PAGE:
Cobra Kai

The feel-good karate drama you deserve

Rhys Davies
4 min readJan 22, 2021

I hate writing reviews but Cobra Kai should have more people talking about it. It’s so good. Storylines and plot threads are well handled, the large cast of characters grows steadily but each one is given enough time to develop and everything is set wonderfully well within nostalgia and colourful filters.

I finished the latest season a little while ago and have since let the pure karate adrenaline in my bloodstream dissipate. Mostly because otherwise, this article would just be “YEEEEAAAAA KARATE HI YA”.

When I first heard about it, back when season one came out, I didn’t watch it. It sounded bad. It sounded like a very forced not-quite re-boot of a film series with only one good instalment. It felt like a money grab. And while people are entitled to grab whatever money they think they can grab, it’s not for me. I’m not of the generation to be an O.G karate kid fan but I watched it when I was a kid, I loved the story, the character and even the actual reboot. The one with Jackie Chan? It was actually about Kung Fu. Wholly underrated if you ask me.

So when I heard they had made a series based after the events of the movie, I scoffed. I laughed, I said “That sounds so stupid, it’s not going to be good, it's going to try and rely on the success of the original movie. It will piss off the real fans and confuse new people. No.” Holy cow was I wrong.

The second season came out early last year. I heard it had come out and I was surprised. I hadn’t heard anything about it, good or bad, online but it had been renewed. With slates of films and t.v shows not getting renewed, I questioned my original thoughts. Maybe there is something. Okay. I’ll give it a try, at least so my opinions are not just speculation.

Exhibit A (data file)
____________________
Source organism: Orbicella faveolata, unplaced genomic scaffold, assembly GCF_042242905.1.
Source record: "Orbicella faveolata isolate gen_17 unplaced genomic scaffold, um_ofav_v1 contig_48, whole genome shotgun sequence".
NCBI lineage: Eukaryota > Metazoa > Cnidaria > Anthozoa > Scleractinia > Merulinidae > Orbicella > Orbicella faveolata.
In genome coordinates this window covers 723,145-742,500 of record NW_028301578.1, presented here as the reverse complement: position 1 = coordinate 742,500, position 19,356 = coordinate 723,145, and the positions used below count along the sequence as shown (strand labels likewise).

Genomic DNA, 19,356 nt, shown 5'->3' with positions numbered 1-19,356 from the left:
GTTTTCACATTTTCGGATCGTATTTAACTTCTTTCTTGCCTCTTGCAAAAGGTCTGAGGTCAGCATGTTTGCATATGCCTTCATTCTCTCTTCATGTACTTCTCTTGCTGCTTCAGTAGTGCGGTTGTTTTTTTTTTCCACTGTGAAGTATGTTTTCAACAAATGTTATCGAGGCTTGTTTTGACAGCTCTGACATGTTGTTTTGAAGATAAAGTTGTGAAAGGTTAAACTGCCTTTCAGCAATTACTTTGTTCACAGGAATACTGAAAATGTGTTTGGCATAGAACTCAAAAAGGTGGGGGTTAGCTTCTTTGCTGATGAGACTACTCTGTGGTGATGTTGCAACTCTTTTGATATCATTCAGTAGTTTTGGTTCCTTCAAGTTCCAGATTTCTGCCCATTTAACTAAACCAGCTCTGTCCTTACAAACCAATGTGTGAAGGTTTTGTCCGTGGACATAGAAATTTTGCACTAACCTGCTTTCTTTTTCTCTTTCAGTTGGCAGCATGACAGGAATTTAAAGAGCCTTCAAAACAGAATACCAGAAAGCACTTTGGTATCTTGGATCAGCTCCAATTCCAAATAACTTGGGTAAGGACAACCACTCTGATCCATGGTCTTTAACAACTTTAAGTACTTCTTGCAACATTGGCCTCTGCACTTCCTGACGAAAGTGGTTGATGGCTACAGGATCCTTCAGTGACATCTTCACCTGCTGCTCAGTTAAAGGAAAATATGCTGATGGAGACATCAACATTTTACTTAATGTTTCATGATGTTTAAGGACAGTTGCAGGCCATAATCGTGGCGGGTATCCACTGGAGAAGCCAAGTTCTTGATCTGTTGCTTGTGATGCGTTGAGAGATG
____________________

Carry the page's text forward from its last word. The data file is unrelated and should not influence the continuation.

From episode one, I was in. The two original actors, (the adversaries) from The Karate Kid movie, came back, nearly 40 years later (!). And more importantly, both are actually good — with the “bad guy” Johnny Lawrence (William Zabka) being the actual core of this reboot. There were a million ways to throw two child actors back into the universe that made them famous that would go badly. Somehow, this works.

I’d seen them both in one other thing, cameos in How I Met Your Mother. That’s it. I didn’t know they still acted, I didn’t know what they were doing, but I’m glad they did this.

It works because they don’t take themselves too seriously. They know the core fan base of the 1984 movie would be critical, so they call it out. They lay easter eggs for nerds like me and cut in clips from the original movie as flashbacks. And so the nerds get that hit of nostalgia. They know that no one learns Karate that fast, especially from people who only learnt when they were kids, 40 years ago. So they make a joke of it, everyone is immediately great at Karate, the adversaries remember all their moves and its as if they are picking up right after the movie. But also years later.

And they knew they couldn’t pull something like this off without a real story. Gimmicks and Karate jokes aside, the show deals with some heavy topics, for anyone watching. And it deals with them really well. One main character is a down on his luck, alcoholic, divorced, father who’s trying to turn things around. We watch his story. Another main character is an asthmatic kid from a poor, Ecuadorian family who lives in a two-bed flat with his single mother and grandmother. We see his story as he builds confidence and a sense of belonging.

And then there are wider themes, dealing with bullying, self-confidence, self-esteem. Underprivileged societies, PTSD, loss, domestic instability, and so on and so on.

And they pull it all off well even without Mr. Miyagi — the heart and soul of the original franchise. RIP Pat Morita. Go watch it. And tell me what you think on the Twitters.

Photo by Mohan Moolepetlu on Unsplash